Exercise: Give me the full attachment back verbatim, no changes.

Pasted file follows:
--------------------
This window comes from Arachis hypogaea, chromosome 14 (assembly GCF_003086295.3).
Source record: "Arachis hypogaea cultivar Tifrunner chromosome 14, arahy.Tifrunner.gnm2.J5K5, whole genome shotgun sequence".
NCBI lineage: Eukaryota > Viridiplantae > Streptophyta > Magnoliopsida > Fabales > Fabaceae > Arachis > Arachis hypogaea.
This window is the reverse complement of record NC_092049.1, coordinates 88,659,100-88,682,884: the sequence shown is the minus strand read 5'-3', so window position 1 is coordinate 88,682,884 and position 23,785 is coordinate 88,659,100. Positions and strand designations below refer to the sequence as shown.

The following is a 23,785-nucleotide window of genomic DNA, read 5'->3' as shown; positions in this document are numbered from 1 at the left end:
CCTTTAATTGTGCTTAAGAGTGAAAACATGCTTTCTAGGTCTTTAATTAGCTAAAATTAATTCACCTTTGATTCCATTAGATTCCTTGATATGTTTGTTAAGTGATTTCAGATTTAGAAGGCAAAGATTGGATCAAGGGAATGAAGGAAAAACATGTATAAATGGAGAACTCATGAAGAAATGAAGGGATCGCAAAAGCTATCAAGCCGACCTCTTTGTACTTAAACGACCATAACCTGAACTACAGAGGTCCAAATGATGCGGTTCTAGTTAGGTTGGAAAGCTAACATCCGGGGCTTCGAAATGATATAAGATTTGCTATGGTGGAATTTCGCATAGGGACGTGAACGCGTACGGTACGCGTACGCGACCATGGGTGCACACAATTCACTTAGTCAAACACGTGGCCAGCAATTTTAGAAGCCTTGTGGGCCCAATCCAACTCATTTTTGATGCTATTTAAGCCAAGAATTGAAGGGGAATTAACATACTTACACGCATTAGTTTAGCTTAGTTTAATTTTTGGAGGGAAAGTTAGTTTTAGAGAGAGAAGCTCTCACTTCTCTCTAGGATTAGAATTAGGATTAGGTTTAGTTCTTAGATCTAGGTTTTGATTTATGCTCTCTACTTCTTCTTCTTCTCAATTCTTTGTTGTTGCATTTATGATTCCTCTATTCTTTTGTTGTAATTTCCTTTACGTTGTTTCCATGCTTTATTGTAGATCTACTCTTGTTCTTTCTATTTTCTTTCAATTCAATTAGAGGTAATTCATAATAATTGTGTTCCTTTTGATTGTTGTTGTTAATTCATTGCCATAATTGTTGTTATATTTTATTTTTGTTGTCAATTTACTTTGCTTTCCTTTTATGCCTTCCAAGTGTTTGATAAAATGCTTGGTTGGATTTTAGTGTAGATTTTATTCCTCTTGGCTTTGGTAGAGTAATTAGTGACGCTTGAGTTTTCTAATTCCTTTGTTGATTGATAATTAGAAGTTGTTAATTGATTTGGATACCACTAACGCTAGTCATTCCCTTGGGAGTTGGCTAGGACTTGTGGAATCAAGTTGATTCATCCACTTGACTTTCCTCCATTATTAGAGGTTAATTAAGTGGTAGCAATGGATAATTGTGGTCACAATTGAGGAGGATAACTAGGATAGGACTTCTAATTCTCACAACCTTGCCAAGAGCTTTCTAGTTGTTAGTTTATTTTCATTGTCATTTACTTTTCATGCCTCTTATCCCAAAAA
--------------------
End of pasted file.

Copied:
This window comes from Arachis hypogaea, chromosome 14 (assembly GCF_003086295.3).
Source record: "Arachis hypogaea cultivar Tifrunner chromosome 14, arahy.Tifrunner.gnm2.J5K5, whole genome shotgun sequence".
NCBI lineage: Eukaryota > Viridiplantae > Streptophyta > Magnoliopsida > Fabales > Fabaceae > Arachis > Arachis hypogaea.
This window is the reverse complement of record NC_092049.1, coordinates 88,659,100-88,682,884: the sequence shown is the minus strand read 5'-3', so window position 1 is coordinate 88,682,884 and position 23,785 is coordinate 88,659,100. Positions and strand designations below refer to the sequence as shown.

The following is a 23,785-nucleotide window of genomic DNA, read 5'->3' as shown; positions in this document are numbered from 1 at the left end:
CCTTTAATTGTGCTTAAGAGTGAAAACATGCTTTCTAGGTCTTTAATTAGCTAAAATTAATTCACCTTTGATTCCATTAGATTCCTTGATATGTTTGTTAAGTGATTTCAGATTTAGAAGGCAAAGATTGGATCAAGGGAATGAAGGAAAAACATGTATAAATGGAGAACTCATGAAGAAATGAAGGGATCGCAAAAGCTATCAAGCCGACCTCTTTGTACTTAAACGACCATAACCTGAACTACAGAGGTCCAAATGATGCGGTTCTAGTTAGGTTGGAAAGCTAACATCCGGGGCTTCGAAATGATATAAGATTTGCTATGGTGGAATTTCGCATAGGGACGTGAACGCGTACGGTACGCGTACGCGACCATGGGTGCACACAATTCACTTAGTCAAACACGTGGCCAGCAATTTTAGAAGCCTTGTGGGCCCAATCCAACTCATTTTTGATGCTATTTAAGCCAAGAATTGAAGGGGAATTAACATACTTACACGCATTAGTTTAGCTTAGTTTAATTTTTGGAGGGAAAGTTAGTTTTAGAGAGAGAAGCTCTCACTTCTCTCTAGGATTAGAATTAGGATTAGGTTTAGTTCTTAGATCTAGGTTTTGATTTATGCTCTCTACTTCTTCTTCTTCTCAATTCTTTGTTGTTGCATTTATGATTCCTCTATTCTTTTGTTGTAATTTCCTTTACGTTGTTTCCATGCTTTATTGTAGATCTACTCTTGTTCTTTCTATTTTCTTTCAATTCAATTAGAGGTAATTCATAATAATTGTGTTCCTTTTGATTGTTGTTGTTAATTCATTGCCATAATTGTTGTTATATTTTATTTTTGTTGTCAATTTACTTTGCTTTCCTTTTATGCCTTCCAAGTGTTTGATAAAATGCTTGGTTGGATTTTAGTGTAGATTTTATTCCTCTTGGCTTTGGTAGAGTAATTAGTGACGCTTGAGTTTTCTAATTCCTTTGTTGATTGATAATTAGAAGTTGTTAATTGATTTGGATACCACTAACGCTAGTCATTCCCTTGGGAGTTGGCTAGGACTTGTGGAATCAAGTTGATTCATCCACTTGACTTTCCTCCATTATTAGAGGTTAATTAAGTGGTAGCAATGGATAATTGTGGTCACAATTGAGGAGGATAACTAGGATAGGACTTCTAATTCTCACAACCTTGCCAAGAGCTTTCTAGTTGTTAGTTTATTTTCATTGTCATTTACTTTTCATGCCTCTTATCCCAAAAA